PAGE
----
There’s a moose loose aboot this hoose!



Schools shut for a week. No tattie picking these days so we are off to Dingwall to stay with our pals the MacDonald’s.

It is a glorious sunny day. Who needs Majorca? The leaves are turning, the air is clear so we gather their three spaniels Parker, Spider and Basil along with our two scraggy mutts and head out for a good stomp. Parker is 14 and a half and almost blind so had to be watched in case he went off road never to be seen again the other rampage and we blow away the cobwebs.

We eat what is caught, shot or grown which means tonight we have grouse. The kids eat the same as the adults eat and it is delicious. Soon the kids slope off leaving us catching up and sampling some rather delicious wine. Hic.

Another sunny day we made a picnic and ate it outside. In October! Don’t tell anyone or Scotland will be full of tourists!

I spoke to Mum on the phone who was staying with her pal Aileen in Aberdeen. They came in last night only to have a mouse run across the kitchen floor. Being brave Mum leapt onto a chair and screamed as Aileen dug out her new pink Ikea brush and tried to bash it about the face and neck. It got behind the fridge and rather than do an all night vigil Mum and her had to leave it there in the hope it wouldn’t savage them in the night. It didn’t they live to tell the tale. So does the mouse we presume. Watch out it must be in the mice almanac it is happening all over Scotland.


Unbelievably whilst retelling the story and laughing loud in the MacDonald’s kitchen a moose meanders forth and makes it’s way towards the bin. Eeek a moose shouts Joanna as Flora half dog half womble casually turns round and gets it in her virtually toothless jaws. .I am not sure who was most surprised her or the mouse. She dropped it, picked it up and then dropped it again with a look of deep confusion in her eyes as the mouse with cricked neck went shuffling off behind a unit. 5 dogs in the place and Flora the gummy sausage was the only one who moved. She is now only responding to the name Mouser and has a haughty air of arrogance about her. It’s taken her 10 years to do something vaguely useful. Mind you it took me a darn sight longer.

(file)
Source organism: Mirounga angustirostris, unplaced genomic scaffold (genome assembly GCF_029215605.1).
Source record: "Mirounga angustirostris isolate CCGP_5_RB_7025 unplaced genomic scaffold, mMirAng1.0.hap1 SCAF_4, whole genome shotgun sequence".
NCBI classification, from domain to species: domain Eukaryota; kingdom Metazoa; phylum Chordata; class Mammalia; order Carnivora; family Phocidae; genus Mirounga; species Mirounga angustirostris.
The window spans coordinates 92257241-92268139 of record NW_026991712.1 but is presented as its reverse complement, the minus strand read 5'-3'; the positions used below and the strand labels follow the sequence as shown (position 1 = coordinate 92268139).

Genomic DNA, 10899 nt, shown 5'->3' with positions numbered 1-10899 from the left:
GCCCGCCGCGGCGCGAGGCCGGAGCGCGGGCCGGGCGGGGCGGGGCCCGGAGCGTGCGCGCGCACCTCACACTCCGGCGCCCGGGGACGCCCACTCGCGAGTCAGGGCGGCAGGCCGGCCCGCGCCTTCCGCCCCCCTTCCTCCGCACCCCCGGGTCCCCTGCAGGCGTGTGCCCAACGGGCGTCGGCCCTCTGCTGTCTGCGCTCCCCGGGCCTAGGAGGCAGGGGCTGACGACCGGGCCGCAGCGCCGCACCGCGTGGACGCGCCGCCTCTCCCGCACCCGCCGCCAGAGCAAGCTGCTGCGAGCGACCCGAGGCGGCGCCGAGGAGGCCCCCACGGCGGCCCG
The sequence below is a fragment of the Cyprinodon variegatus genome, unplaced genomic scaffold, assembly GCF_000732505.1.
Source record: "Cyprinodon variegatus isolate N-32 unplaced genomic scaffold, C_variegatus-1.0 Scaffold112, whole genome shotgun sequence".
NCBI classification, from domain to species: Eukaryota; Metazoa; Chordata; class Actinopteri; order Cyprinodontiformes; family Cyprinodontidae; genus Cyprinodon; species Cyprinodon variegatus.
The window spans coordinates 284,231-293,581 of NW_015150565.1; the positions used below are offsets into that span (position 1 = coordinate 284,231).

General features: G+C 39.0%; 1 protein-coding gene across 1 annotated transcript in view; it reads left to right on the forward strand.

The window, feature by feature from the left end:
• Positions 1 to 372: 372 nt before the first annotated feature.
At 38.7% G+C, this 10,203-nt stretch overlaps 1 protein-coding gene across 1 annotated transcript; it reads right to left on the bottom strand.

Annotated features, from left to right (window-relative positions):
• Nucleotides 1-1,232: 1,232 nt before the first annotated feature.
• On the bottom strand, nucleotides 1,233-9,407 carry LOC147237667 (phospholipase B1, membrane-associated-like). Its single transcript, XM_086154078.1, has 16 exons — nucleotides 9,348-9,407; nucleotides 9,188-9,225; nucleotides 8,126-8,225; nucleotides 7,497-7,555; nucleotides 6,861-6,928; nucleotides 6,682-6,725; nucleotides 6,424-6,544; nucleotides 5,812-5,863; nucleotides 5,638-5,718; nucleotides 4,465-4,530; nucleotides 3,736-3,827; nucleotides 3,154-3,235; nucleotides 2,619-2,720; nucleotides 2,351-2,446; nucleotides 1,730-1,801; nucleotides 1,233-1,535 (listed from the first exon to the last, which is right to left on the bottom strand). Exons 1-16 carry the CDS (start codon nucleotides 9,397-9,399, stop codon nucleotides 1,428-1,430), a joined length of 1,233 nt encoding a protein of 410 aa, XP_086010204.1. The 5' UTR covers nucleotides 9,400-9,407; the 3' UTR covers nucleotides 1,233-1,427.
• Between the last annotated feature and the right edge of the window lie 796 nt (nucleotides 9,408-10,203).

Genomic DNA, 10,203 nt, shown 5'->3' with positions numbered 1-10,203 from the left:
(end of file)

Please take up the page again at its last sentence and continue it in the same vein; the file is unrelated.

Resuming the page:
As a thanks you to the lovely Macdonalds we take them out for lunch. We hear there is a place in Inverness Rockpool Hotel to which Albert Roux has given his name. Off we go. We sit and are offered the lunch menu. There are 8 of us. 4 adults and 4 children ranging from 8 to 14. We eat an exotic meal of rabbit terrine and fish and it is not until I am paying the bill that I see a children’s menu sitting right beside the till. We weren’t offered it so I asked why? There wasn’t a good reason just a shuffle of feet. Not amused about that to be honest. Digesting lunch took hours so we went walkabout and fanned Flora the Mouser as Joanna lobbed a huge leg of lamb into the oven. Pals Trish and Hamish arrived and as soon as the mouse stories started Trish took to a chair. Another farmers wife who cannae stand the wee beasties am considering renting Flora out on an hourly basis.


Shaun shows us round the farm. There are lots of lovely coos. I am going to stop eating beef as I love cows. I think I was one in my past life. – no jokes about this life too thank you. They are magnificent brown eyed, long eye lashed things. We see a lorry load getting led into a large new paddock. They are only one year old and have just been separated from their Mums for the first time. That night as we eat another wonderful meal accompanied by Shaun’s magnificent Yorkshire pud I can hear the cows as they cry loud and balefully. After a couple of glasses of wine I am enquiring as to whether or not there is a guitar in the house as I feel a wee serenade might cheer them up. Luckily there is no guitar so I have to suffice by wishing them goodnight from a distance.


Cheek! I find a guitar this morning in the lounge. Dave says it was the cow protection league that begged him not to hand it over. The thought of a few dozen suicidal cows was too much for him. Shaun takes us to see the father of all coos in the shape of this bull Now I am at one with the bovine world I ask how old he is. He is an impressive 12 years of age. How long does he have left as a productive bull I ask. Well this is about it really. Oh. He must be like an old friend having served you well (well not you so much as the coos ) I sigh. So will you let him live out his days meandering round fields eating grass and gently snoozing in the sun until he passes away. Without missing a beat Shaun simply says ‘Nope. Burgers’ and walks on.


Writer & broadcaster.

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